Knitted Cast-On

Cast-on Place slipknot on left needle if there are no established stitches. *With right needle, knit into first stitch (or slipknot) on left needle (Figure 1) …and place new stitch onto left needle (Figure 2). Repeat from *, always knitting into last stitch made.


Knitting In Reverse

To avoid constant turning of the work, you can knit and purl from the same side. To purl from the knit side: With RS facing and yarn in back, insert left needle into first st on right needle from front to back, wrap yarn over top of needle and then around to back, and pull…



A lifeline is a strand of yarn that is inserted into the work so that, if an error is encountered, it is easy to rip back to that point. Lifelines are often used in lace knitting. Leave lifelines in your work until the piece is complete. To insert a lifeline, thread a tapestry needle with…


Long Tail Cast-On

Leaving a long tail (about 1-2" for each stitch to be cast on), make a slipknot and place on right needle. Place thumb and index finger of left hand between yarn ends so that working yarn is around index finger and tail end is around thumb. Secure ends with your other fingers and hold palm…


Loop Cast-On (Right and Left Slanting)

Right-slanting loop CO (also: Backward-loop CO) *Loop working yarn as shown and place it on needle backward (with right leg of loop in back of needle). Repeat from *.   Left-slanting loop CO *Loop working yarn as shown and place it on needle so right leg of loop is in front of needle. Repeat from…



Make One (M1) Increases

Left Slant (M1L) and Standard M1 With left needle tip, lift strand between needles from front to back (Figure 1). Knit lifted loop through the back (Figure 2). Figure 1 Figure 2 Right Slant (M1R) With left needle tip, lift strand between needles from back to front ­(Figure 1). Knit lifted loop through the front (Figure 2). Figure 1…


Mattress Stitch Seam

Seaming With RS of knitting facing, use threaded needle to pick up one bar between first two stitches on one piece (Figure 1), …then corresponding bar plus the bar above it on other piece (Figure 2). *Pick up next two bars on first piece, then next two bars on other (Figure 3). Repeat from *…


Old Norwegian Cast-On

Old Norwegian Cast-On

Leaving a long tail (about ½” [1.3 cm] for each stitch to be cast on), make a slipknot (this counts as the first stitch.) Place your thumb and index finger between the yarn ends so that the working yarn is around your index finger and the tail end is around your thumb. Secure the ends…


Overhand Seam

Hold pieces to be seamed with right sides together. Working close to the edge, from right to left, *bring threaded needle from back to front through both layers. Repeat from *.



Pick Up Stitches Purlwise

With WS facing and working from right to left, insert right needle under selvedge stitch from farside to nearside, wrap yarn as to purl (Figure 1), and pull loop through (Figure 2).               



Stitches Cut two circles of cardboard, each 1⁄2” (1.3 cm) larger than desired finished pom-pom width. Cut a small circle out of the center and a small edge out of the side of each circle (Figure 1). Tie a strand of yarn between the circles, hold circles together and wrap with yarn—the more wraps, the…

Provisional Cast-On

Place a loose slipknot on needle held in your right hand. Hold waste yarn next to slipknot and around left thumb; hold working yarn over left index finger. *Bring needle forward under waste yarn, over working yarn, grab a loop of working yarn (Figure 1), then bring needle to the front, over both yarns, and…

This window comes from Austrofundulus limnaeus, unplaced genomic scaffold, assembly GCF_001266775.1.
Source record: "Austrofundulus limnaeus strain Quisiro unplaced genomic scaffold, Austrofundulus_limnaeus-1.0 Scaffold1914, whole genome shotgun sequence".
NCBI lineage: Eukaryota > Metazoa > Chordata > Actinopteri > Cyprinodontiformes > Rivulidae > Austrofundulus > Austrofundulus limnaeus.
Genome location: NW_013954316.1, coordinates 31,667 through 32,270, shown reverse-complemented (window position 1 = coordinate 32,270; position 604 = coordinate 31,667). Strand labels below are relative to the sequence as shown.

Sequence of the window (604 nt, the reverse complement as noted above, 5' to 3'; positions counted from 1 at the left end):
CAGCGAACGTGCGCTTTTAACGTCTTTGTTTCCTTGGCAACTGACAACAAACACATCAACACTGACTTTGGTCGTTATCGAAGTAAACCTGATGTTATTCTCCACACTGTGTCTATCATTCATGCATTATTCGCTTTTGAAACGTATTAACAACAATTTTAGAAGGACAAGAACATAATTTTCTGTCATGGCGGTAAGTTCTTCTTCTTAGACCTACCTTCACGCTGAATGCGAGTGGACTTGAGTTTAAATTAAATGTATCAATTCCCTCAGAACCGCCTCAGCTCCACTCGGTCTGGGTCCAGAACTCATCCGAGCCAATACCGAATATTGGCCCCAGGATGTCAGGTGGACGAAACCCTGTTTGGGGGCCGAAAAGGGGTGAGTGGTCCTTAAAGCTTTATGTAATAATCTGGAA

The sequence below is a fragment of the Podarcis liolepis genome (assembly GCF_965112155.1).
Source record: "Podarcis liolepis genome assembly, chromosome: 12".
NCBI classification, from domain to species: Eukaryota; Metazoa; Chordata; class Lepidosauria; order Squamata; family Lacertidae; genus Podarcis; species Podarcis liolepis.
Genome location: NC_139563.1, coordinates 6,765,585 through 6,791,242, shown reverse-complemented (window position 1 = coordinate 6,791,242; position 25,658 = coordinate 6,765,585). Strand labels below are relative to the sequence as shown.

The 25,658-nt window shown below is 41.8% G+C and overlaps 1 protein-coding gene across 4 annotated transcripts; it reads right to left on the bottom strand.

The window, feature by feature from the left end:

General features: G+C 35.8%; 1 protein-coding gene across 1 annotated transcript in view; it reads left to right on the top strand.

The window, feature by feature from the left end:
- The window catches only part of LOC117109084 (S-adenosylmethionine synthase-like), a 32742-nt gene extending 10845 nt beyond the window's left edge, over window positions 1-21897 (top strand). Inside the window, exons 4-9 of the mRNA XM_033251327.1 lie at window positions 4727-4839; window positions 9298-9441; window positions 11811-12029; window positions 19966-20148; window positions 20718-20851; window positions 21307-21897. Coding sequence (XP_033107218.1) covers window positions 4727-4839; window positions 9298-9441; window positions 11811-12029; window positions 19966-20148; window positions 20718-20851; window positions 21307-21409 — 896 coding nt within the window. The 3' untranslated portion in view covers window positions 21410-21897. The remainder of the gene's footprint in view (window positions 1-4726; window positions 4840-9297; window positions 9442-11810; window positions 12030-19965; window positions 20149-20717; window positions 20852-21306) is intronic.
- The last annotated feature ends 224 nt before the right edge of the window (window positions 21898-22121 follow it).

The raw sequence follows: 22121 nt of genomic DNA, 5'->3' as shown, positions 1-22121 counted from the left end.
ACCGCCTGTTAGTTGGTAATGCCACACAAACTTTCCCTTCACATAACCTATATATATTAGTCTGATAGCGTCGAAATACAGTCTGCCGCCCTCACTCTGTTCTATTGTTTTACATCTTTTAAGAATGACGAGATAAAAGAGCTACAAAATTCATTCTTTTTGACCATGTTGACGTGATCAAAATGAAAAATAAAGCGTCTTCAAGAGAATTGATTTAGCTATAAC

Purl Stitch: English Method

   Step 1: As with the knit stitch, start by holding the needle with the stitches in your left hand and the empty needle in your right. (This tutorial demonstrates the English method of purling.) Step 2: Pull the working yarn in front of the needles. Insert the tip of the right needle into the…


Reading Charts

Reading Charts Unless otherwise indicated, read charts from the bottom up. On right-side rows, read charts from right to left. On wrong side rows, read charts from left to right. When knitting in the round read charts from right to left for all rows. What does "no stitch" mean? A "no-stitch" box is just a…


Reverse Single Crochet

Working from left to right, insert the crochet hook into a knit edge stitch, draw up a loop, bring the yarn over the hook, and draw this loop through the first one. *Insert the hook into the next stitch to the right (figure 1), draw up a loop, bring the yarn over the hook again…



Satin Stitch

Work closely spaced straight stitches in graduated lengths as desired, entering and exiting in center of or at side of knitted stitches.


Sewn Bind-off

Bind Off Cut the yarn three times the width of the knitting to be bound off, and thread onto a tapestry needle. Working from right to left, *insert tapestry needle purlwise (from right to left) through first two stitches (Figure 1) …and pull the yarn through, then bring needle knitwise (from left to right) through…


Short Row: Wrapping Stitches

Work to turn point, slip next stitch purlwise to right needle. Bring yarn to front (Figure 1). Slip same stitch back to left needle (Figure 2). Turn work and bring yarn in position for next stitch, wrapping the stitch as you do so. Note: Hide wraps in a knit stitch when right side of piece…


Short Rows (Knit Side)

Work to turning point, slip next stitch purlwise (Figure 1), bring the yarn to the front, then slip the same stitch back to the left needle (Figure 2), turn the work around and bring the yarn in position for the next stitch—one stitch has been wrapped and the yarn is correctly positioned to work the…


Short Rows (Purl Side)

Work to the turning point, slip the next stitch purlwise to the right needle, bring the yarn to the back of the work (Figure 1), return the slipped stitch to the left needle, bring the yarn to the front between the needles (Figure 2), and turn the work so that the knit side is facing—one stitch…


Single Crochet

Insert hook in stitch, yarn over and pull a loop through stitch (Figure 1), yarn over and draw through both loops on hook (Figure 2). Figure 1 Figure 2